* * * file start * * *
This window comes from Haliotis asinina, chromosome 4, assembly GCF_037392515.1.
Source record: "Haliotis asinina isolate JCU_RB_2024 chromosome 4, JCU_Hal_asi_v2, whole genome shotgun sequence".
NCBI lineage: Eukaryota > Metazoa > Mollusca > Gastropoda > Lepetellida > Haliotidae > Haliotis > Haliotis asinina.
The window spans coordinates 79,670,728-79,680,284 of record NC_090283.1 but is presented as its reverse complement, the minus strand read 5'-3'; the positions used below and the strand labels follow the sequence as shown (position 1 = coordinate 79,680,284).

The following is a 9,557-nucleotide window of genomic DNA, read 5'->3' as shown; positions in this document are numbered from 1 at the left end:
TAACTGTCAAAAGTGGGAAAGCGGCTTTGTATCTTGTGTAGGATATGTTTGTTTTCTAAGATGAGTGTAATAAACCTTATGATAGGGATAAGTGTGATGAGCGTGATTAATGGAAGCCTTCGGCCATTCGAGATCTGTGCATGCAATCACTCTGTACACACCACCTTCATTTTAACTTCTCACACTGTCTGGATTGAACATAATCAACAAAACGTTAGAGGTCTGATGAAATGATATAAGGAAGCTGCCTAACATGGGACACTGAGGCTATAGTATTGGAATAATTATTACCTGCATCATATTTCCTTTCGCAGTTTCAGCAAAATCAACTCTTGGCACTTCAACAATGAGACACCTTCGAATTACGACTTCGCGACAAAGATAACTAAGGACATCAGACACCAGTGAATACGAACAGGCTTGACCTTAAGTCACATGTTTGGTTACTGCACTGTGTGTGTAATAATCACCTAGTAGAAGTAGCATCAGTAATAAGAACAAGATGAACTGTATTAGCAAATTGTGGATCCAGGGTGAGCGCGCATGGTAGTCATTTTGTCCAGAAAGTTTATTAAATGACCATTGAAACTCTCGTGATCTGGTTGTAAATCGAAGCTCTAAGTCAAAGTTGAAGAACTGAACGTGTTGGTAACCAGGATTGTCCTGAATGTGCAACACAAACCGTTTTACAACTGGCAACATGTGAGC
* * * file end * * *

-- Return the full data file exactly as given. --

This window comes from Haliotis asinina, chromosome 4, assembly GCF_037392515.1.
Source record: "Haliotis asinina isolate JCU_RB_2024 chromosome 4, JCU_Hal_asi_v2, whole genome shotgun sequence".
NCBI lineage: Eukaryota > Metazoa > Mollusca > Gastropoda > Lepetellida > Haliotidae > Haliotis > Haliotis asinina.
The window spans coordinates 79,670,728-79,680,284 of record NC_090283.1 but is presented as its reverse complement, the minus strand read 5'-3'; the positions used below and the strand labels follow the sequence as shown (position 1 = coordinate 79,680,284).

The following is a 9,557-nucleotide window of genomic DNA, read 5'->3' as shown; positions in this document are numbered from 1 at the left end:
TAACTGTCAAAAGTGGGAAAGCGGCTTTGTATCTTGTGTAGGATATGTTTGTTTTCTAAGATGAGTGTAATAAACCTTATGATAGGGATAAGTGTGATGAGCGTGATTAATGGAAGCCTTCGGCCATTCGAGATCTGTGCATGCAATCACTCTGTACACACCACCTTCATTTTAACTTCTCACACTGTCTGGATTGAACATAATCAACAAAACGTTAGAGGTCTGATGAAATGATATAAGGAAGCTGCCTAACATGGGACACTGAGGCTATAGTATTGGAATAATTATTACCTGCATCATATTTCCTTTCGCAGTTTCAGCAAAATCAACTCTTGGCACTTCAACAATGAGACACCTTCGAATTACGACTTCGCGACAAAGATAACTAAGGACATCAGACACCAGTGAATACGAACAGGCTTGACCTTAAGTCACATGTTTGGTTACTGCACTGTGTGTGTAATAATCACCTAGTAGAAGTAGCATCAGTAATAAGAACAAGATGAACTGTATTAGCAAATTGTGGATCCAGGGTGAGCGCGCATGGTAGTCATTTTGTCCAGAAAGTTTATTAAATGACCATTGAAACTCTCGTGATCTGGTTGTAAATCGAAGCTCTAAGTCAAAGTTGAAGAACTGAACGTGTTGGTAACCAGGATTGTCCTGAATGTGCAACACAAACCGTTTTACAACTGGCAACATGTGAGC